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Showing 10 posts from June 2015.

ALERT - Supreme Court Upholds Affordable Care Act Insurance Subsidies

In a 6-3 decision on Thursday, June 25th, the United States Supreme Court upheld the legality of the government healthcare insurance subsidies provided under the Patient Protection and Affordable Care Act (“ACA”) in the case of King v. Burwell. At issue was language in the ACA that granted subsidies to taxpayers enrolled in an insurance plan through “an Exchange established by the State.” 26 U.S.C. §§36B(b)(2)(A). More >

Structuring Healthcare Provider Agreements for Compliance

On June 23rd, the Healthcare Law Blog discussed the Fraud Alert recently issued by the Office of Inspector General of the United States Department of Health and Human Services regarding physician compensation arrangements which telegraphed the Office of Inspector General’s intention to increase scrutiny of financial arrangements between physicians and providers to whom physicians make referrals. In today’s post, we examine the steps physicians and other healthcare providers should take to ensure that any financial relationships are in compliance with federal statutes and regulations. More >

OIG Fraud Alert Targets Physician Compensation Arrangements

It bears repeating so much that even the Office of Inspector General of the Department of Health and Human Services just issued a Fraud Alert on it – physician compensation arrangements are fraught with potential violations of the Anti-Kickback Statute (“AKS”) as well as the Stark Statute and regulations. The AKS is a large enough trap that it catches even the most above-board agreements in its net, and physicians should be wary of the implications. Likewise, the Stark Statute and regulations are broad and are strict liability laws: if you do not meet a Stark exception, the referral and the resulting claim are tainted and the money received based upon the tainted claim must be repaid to the government. More >

The False Claims Act - the Basics Every Provider Should Know, Part Two

On Tuesday, we discussed the history and basic elements of a violation of the False Claims Act. Today’s post will explore the penalties and enforcement of the Act. More >

The False Claims Act – the Basics Every Provider Should Know, Part One

The federal False Claims Act (“FCA”)[1] casts an incredibly long shadow, covering every transaction between the federal government and a private party seeking payment from it. Enacted at the height of the Civil War in 1863, the law was designed to keep military suppliers honest in their dealings with a government already strapped from fighting a war. Since then, the FCA has served as an almost nuclear deterrent to those who would attempt to defraud the government when requesting payment for services. In 2014, the Department of Justice managed to recover $5.69 billion under the law. False claims in federal healthcare programs accounted for $2.3 billion of that figure, which makes the FCA, as well as its interaction with other laws such as the Affordable Care Act, fraught with difficulty for unwary healthcare providers. More >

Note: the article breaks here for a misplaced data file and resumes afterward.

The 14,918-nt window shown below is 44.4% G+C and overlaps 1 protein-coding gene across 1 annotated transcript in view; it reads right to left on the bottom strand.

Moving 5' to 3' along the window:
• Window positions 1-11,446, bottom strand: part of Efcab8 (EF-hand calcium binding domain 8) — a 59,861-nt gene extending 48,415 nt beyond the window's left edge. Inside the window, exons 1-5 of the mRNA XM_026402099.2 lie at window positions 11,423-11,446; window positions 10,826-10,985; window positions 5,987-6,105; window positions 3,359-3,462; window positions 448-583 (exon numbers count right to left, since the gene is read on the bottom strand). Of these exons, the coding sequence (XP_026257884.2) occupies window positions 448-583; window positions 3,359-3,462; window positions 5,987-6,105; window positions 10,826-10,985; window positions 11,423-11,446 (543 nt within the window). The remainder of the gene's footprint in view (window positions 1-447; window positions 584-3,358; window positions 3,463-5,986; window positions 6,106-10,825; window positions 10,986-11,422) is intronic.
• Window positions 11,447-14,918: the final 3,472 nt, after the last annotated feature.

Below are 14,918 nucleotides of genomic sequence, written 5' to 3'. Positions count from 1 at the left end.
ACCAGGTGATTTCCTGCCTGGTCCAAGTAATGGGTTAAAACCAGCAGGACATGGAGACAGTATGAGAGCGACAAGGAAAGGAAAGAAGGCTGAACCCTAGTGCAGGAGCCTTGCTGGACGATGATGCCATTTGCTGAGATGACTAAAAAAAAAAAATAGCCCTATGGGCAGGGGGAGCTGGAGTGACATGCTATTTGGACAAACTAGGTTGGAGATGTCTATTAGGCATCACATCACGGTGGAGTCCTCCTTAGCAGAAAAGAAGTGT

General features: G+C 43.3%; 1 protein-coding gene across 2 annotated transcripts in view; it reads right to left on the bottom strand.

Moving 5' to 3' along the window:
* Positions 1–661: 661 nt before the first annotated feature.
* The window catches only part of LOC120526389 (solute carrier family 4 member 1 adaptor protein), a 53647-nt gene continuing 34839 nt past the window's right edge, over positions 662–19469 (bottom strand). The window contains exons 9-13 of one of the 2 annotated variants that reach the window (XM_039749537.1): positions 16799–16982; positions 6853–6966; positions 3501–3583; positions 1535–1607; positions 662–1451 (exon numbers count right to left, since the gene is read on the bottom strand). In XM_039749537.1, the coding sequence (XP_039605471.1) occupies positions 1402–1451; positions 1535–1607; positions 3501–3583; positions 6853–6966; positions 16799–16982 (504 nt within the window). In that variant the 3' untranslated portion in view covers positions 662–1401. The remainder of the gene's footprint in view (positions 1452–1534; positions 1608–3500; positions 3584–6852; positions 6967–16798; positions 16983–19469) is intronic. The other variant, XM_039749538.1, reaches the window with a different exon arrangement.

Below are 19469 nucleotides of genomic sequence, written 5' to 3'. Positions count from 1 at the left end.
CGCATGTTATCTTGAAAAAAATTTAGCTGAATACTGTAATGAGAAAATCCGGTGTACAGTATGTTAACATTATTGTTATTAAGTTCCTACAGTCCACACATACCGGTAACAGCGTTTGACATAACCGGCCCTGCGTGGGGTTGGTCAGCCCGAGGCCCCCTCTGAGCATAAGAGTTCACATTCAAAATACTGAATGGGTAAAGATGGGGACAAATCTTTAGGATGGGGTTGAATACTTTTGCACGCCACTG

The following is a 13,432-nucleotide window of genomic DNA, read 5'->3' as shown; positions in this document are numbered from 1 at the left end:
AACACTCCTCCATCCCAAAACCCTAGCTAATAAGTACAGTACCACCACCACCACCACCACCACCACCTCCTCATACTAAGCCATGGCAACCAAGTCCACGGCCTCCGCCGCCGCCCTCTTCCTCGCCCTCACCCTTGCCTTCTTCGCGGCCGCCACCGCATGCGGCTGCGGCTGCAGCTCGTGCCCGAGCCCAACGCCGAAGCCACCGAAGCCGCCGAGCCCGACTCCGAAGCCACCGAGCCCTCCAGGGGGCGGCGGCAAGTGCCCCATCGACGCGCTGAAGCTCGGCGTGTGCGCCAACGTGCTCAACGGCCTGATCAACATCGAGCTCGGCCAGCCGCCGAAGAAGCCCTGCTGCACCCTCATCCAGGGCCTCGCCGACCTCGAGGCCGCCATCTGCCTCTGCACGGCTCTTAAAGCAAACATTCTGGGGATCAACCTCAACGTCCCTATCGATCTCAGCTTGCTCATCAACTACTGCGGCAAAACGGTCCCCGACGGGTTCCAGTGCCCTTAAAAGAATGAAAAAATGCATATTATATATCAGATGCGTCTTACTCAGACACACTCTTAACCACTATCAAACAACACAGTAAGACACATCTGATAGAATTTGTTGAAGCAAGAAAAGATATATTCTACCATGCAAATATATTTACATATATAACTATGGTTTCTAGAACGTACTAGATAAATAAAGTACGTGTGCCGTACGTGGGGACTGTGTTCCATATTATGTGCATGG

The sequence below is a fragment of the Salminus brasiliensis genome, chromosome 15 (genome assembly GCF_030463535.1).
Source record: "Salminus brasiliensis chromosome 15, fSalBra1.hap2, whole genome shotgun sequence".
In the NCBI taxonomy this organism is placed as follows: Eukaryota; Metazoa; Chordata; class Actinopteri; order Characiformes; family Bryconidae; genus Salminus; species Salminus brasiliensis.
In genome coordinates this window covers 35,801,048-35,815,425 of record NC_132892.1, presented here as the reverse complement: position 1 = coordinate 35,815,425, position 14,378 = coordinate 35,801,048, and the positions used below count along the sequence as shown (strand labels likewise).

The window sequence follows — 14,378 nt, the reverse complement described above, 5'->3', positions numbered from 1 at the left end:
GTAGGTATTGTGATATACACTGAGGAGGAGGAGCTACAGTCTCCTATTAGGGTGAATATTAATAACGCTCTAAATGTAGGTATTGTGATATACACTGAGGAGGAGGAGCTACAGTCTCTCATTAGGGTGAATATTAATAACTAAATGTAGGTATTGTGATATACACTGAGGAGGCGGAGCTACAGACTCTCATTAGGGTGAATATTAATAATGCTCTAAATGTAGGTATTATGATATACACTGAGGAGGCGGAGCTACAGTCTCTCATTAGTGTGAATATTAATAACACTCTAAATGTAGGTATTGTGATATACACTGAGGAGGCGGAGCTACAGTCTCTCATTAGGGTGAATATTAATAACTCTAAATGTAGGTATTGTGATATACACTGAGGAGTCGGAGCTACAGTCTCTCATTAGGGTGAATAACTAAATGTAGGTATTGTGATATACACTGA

What changes are in store with the new CMS Proposed Rule for Medicaid managed care?

On June 1, 2015 the Centers for Medicare & Medicaid Services (“CMS”) issued a proposed rule, revising the provisions of the Medicaid managed care (“MMC”) program for the first time in over twelve years. [1] The effects of these new regulations, if adopted, will be far-reaching, because the vast majority of Medicaid beneficiaries, especially in Kentucky, receive services through managed care plans. Medicaid expansion under the Patient Protection and Affordable Care Act (“ACA”) has led to growth in the number of people eligible for Medicaid managed care. The 201-page proposed regulation attempts to modernize Medicaid managed care and Children’s Health Insurance Programs (“CHIP”) so that they align with rules for other payers, including Medicare Advantage (“MA”) and qualified health plans (“QHPs”). More >

Kentucky to Establish Hospital-to-Home Transition Care

One of the last-minute laws passed by Kentucky’s General Assembly and signed by Governor Beshear was a statute that authorizes Medicaid reimbursement for “Hospital-to-Home Transition Care,” which becomes effective on June 24, 2015. More >

Medication-Assisted Therapies, Behavioral Health Services Organizations and Issues Facing Behavioral Health Providers, Part One

Kentucky seems to be losing physicians who treat opioid addicted patients with buprenorphine therapy as tough new standards for prescribing the medication have been enacted by the Kentucky Board of Medical Licensure (“KBML”). At the same time, Kentucky’s Cabinet for Health and Family Services has created new types of providers that can offer behavioral health and substance disorder services, and, the Department of Medicaid Services (“DMS”) has eliminated the ability of physicians to provide medication assisted therapy to Medicaid patients in a cash only practice. Physicians facing increased regulations must be vigilant about compliance with these new regulatory hurdles, but may also find opportunity in providing the same services through a provider other than a private practice. More >

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